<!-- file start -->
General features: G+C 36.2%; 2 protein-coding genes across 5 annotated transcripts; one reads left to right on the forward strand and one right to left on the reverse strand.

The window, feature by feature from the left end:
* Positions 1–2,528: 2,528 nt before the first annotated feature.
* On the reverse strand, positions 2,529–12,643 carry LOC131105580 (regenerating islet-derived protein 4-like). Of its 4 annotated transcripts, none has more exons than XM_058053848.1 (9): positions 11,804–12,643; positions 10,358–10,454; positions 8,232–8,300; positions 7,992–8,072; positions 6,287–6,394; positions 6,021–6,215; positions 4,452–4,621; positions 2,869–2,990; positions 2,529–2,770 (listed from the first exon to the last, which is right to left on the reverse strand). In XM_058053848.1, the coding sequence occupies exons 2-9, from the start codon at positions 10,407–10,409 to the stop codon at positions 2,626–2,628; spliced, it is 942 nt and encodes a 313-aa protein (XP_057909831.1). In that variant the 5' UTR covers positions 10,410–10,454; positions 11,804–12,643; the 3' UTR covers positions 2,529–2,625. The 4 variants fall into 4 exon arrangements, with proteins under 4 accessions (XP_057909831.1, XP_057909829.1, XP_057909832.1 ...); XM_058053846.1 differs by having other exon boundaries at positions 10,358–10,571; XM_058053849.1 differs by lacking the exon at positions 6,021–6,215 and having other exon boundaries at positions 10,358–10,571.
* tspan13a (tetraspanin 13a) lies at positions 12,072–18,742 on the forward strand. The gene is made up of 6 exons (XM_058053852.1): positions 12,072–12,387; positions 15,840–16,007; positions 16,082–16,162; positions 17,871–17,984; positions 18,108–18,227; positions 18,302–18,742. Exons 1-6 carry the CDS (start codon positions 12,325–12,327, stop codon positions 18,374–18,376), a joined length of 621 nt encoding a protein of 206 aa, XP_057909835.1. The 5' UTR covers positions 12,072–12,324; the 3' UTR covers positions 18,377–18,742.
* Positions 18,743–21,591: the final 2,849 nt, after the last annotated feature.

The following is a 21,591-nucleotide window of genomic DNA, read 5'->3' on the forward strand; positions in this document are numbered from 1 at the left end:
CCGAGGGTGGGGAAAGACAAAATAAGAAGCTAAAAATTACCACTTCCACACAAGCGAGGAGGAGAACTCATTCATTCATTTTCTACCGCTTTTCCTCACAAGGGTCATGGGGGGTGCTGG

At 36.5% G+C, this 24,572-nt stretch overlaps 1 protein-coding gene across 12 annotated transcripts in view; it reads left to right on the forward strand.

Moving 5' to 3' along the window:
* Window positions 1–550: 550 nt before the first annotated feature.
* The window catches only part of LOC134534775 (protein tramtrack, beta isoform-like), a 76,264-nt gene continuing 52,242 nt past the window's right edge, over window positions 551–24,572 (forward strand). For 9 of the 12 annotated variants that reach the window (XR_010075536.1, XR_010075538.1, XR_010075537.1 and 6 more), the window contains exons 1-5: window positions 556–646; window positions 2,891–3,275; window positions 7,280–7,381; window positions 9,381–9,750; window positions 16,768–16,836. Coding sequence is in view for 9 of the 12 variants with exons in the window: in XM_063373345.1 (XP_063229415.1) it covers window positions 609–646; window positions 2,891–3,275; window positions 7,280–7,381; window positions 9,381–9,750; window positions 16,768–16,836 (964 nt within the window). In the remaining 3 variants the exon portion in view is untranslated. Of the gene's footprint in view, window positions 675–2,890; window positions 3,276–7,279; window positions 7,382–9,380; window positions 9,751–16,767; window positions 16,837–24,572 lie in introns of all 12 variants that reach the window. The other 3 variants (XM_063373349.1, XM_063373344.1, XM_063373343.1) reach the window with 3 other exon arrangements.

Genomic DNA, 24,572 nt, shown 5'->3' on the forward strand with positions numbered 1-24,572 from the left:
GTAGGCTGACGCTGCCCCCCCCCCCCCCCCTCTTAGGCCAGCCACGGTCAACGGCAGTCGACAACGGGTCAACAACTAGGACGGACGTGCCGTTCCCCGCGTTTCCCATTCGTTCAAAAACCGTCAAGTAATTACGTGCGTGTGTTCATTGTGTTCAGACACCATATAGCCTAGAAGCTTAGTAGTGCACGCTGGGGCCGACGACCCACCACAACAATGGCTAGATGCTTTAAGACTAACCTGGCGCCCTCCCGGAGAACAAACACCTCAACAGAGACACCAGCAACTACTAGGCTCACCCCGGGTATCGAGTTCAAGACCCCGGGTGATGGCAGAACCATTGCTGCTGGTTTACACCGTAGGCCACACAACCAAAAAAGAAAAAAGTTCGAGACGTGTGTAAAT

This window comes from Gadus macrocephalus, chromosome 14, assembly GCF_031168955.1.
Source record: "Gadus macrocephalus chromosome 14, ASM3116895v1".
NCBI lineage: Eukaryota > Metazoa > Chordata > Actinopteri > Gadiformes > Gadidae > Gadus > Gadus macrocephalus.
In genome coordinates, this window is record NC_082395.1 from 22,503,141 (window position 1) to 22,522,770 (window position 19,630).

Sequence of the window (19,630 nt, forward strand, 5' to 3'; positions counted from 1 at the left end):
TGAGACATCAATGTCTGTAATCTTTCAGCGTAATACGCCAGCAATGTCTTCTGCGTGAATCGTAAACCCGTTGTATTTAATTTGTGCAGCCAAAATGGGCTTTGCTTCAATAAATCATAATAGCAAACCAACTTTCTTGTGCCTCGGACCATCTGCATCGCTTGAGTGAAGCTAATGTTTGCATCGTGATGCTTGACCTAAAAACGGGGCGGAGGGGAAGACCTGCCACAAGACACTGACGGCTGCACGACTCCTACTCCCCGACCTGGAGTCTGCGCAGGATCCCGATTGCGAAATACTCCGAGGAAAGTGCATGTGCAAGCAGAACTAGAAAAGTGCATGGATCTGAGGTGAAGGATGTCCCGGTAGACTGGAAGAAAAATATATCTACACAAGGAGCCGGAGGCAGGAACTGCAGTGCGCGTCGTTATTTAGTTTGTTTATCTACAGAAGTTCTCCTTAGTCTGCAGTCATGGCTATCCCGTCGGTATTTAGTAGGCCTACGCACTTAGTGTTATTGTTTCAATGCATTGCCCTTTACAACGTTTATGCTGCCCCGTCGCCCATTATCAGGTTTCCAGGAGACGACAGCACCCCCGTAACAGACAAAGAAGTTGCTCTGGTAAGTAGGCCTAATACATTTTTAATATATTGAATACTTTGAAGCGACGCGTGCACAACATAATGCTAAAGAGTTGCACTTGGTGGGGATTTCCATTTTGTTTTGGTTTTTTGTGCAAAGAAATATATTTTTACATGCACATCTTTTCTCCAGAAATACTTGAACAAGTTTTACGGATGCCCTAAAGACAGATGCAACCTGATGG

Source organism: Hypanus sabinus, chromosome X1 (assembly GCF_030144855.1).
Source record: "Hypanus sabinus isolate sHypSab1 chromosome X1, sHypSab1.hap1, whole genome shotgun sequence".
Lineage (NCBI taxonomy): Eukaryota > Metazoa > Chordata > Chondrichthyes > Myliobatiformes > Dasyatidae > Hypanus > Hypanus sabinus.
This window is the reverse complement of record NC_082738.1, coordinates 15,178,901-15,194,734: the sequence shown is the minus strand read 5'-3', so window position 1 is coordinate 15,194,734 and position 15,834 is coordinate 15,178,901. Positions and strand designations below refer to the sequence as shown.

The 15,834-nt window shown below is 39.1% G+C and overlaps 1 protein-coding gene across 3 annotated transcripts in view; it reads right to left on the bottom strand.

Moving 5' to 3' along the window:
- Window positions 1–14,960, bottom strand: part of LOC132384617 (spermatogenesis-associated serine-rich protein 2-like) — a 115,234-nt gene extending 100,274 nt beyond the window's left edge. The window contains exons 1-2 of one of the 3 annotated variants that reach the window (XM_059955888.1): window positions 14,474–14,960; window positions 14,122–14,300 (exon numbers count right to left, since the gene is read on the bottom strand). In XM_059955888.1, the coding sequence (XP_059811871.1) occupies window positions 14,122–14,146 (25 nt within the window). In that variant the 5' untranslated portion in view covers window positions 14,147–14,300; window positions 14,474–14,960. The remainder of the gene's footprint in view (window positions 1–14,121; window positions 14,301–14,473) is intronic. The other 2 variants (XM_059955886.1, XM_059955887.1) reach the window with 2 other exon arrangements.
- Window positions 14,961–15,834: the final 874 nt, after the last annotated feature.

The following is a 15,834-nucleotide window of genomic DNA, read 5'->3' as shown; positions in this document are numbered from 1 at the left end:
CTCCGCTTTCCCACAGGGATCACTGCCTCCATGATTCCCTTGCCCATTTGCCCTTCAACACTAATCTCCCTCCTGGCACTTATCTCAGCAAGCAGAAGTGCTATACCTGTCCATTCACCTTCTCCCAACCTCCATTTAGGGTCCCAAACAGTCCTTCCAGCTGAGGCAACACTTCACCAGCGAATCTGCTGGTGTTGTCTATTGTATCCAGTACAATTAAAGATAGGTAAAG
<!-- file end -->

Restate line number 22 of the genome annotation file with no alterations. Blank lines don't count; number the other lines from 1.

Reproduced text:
Source record: "Hypanus sabinus isolate sHypSab1 chromosome X1, sHypSab1.hap1, whole genome shotgun sequence".